Who’s Paying You to Change Me?
This somewhat cynical yet somewhat honest question still haunts me.
I’m not the only religious professional who’s been asked that question. I recently heard about two vocational Christian workers who were sharing the Gospel with a university student. The university student was ready to receive Christ. Right before he prayed he asked, “If I pray this prayer will you get paid?” In essence he was asking if they worked on commission.
Even the Apostle Paul was accused of lining his pockets by preaching the Gospel. He wrote much of First and Second Corinthians to defend the purity of his motives. In Acts 20:33-34 Paul said, “I coveted no one's silver or gold or apparel. You yourselves know that these hands ministered to my necessities and to those who were with me.” In First Thessalonians 2:9 he said, “We worked night and day in order not to be a burden to anyone while we preached the gospel of God to you.”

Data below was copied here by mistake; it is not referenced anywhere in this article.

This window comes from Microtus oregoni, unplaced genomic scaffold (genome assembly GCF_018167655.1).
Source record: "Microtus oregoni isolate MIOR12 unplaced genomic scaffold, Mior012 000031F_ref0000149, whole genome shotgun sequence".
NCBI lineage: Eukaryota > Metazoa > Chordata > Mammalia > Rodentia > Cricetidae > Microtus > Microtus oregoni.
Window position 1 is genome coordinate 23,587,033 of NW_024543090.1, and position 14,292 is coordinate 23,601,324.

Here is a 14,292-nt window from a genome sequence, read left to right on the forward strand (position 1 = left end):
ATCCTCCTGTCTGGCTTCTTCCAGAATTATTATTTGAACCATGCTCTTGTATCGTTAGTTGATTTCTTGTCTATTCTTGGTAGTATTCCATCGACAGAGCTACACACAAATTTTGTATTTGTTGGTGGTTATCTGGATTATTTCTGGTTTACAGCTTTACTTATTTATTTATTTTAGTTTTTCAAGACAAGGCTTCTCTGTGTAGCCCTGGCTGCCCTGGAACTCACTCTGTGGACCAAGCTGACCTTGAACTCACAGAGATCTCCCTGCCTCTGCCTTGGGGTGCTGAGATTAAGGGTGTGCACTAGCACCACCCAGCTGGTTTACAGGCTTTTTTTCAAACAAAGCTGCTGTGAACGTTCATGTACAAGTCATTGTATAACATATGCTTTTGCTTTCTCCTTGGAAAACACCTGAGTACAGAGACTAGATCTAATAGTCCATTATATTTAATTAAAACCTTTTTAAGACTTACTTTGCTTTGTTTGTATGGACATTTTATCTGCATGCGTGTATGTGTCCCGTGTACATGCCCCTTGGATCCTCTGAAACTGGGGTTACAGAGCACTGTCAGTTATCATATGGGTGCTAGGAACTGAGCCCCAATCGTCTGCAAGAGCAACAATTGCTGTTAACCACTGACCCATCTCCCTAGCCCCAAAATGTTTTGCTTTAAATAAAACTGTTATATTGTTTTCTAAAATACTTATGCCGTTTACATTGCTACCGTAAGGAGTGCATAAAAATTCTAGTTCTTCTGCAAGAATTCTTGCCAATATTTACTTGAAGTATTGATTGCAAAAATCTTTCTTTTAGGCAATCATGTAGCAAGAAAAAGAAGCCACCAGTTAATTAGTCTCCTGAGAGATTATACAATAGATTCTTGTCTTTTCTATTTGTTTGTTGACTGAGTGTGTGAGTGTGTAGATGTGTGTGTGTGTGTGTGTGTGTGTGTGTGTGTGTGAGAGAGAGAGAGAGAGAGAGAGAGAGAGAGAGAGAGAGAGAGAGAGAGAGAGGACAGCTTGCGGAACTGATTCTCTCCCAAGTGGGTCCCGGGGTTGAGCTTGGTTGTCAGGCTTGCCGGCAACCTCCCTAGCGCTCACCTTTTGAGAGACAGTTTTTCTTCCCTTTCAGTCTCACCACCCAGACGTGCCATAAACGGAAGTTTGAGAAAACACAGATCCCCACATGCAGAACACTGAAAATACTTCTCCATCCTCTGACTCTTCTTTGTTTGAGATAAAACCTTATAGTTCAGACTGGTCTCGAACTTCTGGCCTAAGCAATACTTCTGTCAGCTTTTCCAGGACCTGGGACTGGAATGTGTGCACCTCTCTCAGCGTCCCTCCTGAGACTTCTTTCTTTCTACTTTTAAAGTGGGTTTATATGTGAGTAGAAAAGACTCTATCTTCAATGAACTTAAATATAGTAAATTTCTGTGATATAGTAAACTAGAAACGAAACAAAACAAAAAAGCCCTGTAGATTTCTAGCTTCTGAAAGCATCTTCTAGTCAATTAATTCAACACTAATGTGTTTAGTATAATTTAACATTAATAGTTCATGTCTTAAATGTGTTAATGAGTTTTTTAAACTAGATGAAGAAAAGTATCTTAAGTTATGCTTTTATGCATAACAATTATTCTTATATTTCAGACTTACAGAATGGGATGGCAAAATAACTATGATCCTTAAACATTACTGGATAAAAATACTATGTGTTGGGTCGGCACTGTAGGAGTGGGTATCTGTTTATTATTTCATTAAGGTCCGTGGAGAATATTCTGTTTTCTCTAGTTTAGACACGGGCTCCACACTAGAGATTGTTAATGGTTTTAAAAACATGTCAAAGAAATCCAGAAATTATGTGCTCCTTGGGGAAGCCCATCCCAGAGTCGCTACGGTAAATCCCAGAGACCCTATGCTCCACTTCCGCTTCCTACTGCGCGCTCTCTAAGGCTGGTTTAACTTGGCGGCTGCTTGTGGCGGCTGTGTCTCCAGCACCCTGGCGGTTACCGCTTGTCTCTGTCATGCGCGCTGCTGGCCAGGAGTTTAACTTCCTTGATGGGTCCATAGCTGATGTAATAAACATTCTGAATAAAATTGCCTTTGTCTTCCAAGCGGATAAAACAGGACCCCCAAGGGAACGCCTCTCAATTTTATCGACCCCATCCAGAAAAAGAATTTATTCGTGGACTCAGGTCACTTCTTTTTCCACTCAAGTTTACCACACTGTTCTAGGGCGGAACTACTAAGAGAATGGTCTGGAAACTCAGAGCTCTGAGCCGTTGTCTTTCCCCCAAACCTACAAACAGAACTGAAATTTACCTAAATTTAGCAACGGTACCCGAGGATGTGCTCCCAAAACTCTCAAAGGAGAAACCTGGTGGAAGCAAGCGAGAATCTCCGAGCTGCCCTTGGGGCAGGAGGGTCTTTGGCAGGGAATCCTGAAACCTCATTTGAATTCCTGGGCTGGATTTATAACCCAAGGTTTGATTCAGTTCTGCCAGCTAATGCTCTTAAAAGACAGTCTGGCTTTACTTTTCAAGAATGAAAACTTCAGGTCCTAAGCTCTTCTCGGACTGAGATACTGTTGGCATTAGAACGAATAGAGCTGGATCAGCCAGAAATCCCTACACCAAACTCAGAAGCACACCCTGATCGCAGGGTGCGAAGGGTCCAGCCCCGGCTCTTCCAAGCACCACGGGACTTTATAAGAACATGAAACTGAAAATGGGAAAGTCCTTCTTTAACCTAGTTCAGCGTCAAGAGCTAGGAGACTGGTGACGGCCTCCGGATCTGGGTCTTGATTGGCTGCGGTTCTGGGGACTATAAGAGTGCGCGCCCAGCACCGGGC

Paul, the missional entrepreneur, could honestly say, “No one’s paying me to change you. I’ve got a day job.”
However, Paul was not opposed to receiving what we call donor income. In Philippians 4:18 Paul said that he was well supplied by the financial gifts from the church in Philippi.
In some cases he actually sought donor income. Paul asked for financial backing from the believers in Rome (Romans 15:23, 24). Paul, the apostle, needed donor income to pioneer new ministries and was not ashamed to ask for help.
I would submit that Paul used a hybrid funding model. At times he earned his living through his enterprise. At other times he sought gift income.
Bigger than the funding model is Paul’s motivation. He never sought money for himself but for the sake of the Gospel.
- GEN Desk Contributing Writer
GEN Desk Commentary – we want your ideas!
What's the right balance of business income, ministry donations, time to run a business, and ministering to people? What conflicts arise when thinking of these comparisons?
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